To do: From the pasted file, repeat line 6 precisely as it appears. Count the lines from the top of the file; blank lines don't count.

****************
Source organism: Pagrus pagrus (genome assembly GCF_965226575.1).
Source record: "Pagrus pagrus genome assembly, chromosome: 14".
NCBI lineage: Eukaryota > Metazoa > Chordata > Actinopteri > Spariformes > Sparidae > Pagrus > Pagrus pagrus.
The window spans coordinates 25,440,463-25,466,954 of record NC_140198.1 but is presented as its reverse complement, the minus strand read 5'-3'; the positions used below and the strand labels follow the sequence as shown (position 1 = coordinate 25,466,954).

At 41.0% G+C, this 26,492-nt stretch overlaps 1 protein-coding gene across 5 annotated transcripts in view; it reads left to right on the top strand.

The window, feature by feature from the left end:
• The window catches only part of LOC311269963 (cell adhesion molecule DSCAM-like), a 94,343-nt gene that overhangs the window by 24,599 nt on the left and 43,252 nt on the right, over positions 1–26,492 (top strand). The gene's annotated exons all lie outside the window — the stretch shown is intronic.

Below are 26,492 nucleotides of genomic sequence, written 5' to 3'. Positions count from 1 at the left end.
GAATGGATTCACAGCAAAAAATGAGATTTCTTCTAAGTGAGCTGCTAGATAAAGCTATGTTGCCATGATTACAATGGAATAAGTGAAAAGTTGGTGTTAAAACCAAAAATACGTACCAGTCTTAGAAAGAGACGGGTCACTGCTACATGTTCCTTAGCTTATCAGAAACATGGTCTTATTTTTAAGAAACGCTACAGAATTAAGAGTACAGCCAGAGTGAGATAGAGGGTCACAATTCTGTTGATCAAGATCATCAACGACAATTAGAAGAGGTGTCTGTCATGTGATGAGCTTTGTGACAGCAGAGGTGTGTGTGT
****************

The window, feature by feature from the left end: